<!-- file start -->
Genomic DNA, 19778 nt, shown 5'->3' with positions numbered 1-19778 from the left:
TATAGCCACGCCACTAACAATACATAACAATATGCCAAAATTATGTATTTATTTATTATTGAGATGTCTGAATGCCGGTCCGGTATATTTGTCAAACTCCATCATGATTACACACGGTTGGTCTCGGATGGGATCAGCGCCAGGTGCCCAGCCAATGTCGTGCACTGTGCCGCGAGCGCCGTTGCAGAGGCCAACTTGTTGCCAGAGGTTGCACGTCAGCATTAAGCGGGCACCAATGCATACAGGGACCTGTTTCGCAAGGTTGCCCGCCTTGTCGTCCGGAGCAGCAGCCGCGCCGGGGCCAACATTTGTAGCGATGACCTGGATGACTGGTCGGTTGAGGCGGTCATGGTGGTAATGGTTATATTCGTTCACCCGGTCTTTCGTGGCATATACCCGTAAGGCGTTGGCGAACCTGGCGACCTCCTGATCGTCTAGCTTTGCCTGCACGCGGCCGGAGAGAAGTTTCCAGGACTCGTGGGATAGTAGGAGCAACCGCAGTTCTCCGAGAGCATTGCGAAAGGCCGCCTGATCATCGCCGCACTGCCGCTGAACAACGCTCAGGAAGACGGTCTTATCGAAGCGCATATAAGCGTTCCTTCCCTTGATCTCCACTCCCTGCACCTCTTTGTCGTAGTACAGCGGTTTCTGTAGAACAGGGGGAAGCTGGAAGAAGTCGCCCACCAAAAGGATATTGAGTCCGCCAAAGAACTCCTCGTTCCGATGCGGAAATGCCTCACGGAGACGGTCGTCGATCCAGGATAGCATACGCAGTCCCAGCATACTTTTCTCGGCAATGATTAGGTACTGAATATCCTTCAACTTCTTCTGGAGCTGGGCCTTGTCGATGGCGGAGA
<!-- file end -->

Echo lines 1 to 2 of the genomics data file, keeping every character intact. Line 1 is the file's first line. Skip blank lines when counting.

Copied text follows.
Genomic DNA, 19778 nt, shown 5'->3' with positions numbered 1-19778 from the left:
TATAGCCACGCCACTAACAATACATAACAATATGCCAAAATTATGTATTTATTTATTATTGAGATGTCTGAATGCCGGTCCGGTATATTTGTCAAACTCCATCATGATTACACACGGTTGGTCTCGGATGGGATCAGCGCCAGGTGCCCAGCCAATGTCGTGCACTGTGCCGCGAGCGCCGTTGCAGAGGCCAACTTGTTGCCAGAGGTTGCACGTCAGCATTAAGCGGGCACCAATGCATACAGGGACCTGTTTCGCAAGGTTGCCCGCCTTGTCGTCCGGAGCAGCAGCCGCGCCGGGGCCAACATTTGTAGCGATGACCTGGATGACTGGTCGGTTGAGGCGGTCATGGTGGTAATGGTTATATTCGTTCACCCGGTCTTTCGTGGCATATACCCGTAAGGCGTTGGCGAACCTGGCGACCTCCTGATCGTCTAGCTTTGCCTGCACGCGGCCGGAGAGAAGTTTCCAGGACTCGTGGGATAGTAGGAGCAACCGCAGTTCTCCGAGAGCATTGCGAAAGGCCGCCTGATCATCGCCGCACTGCCGCTGAACAACGCTCAGGAAGACGGTCTTATCGAAGCGCATATAAGCGTTCCTTCCCTTGATCTCCACTCCCTGCACCTCTTTGTCGTAGTACAGCGGTTTCTGTAGAACAGGGGGAAGCTGGAAGAAGTCGCCCACCAAAAGGATATTGAGTCCGCCAAAGAACTCCTCGTTCCGATGCGGAAATGCCTCACGGAGACGGTCGTCGATCCAGGATAGCATACGCAGTCCCAGCATACTTTTCTCGGCAATGATTAGGTACTGAATATCCTTCAACTTCTTCTGGAGCTGGGCCTTGTCGATGGCGGAGA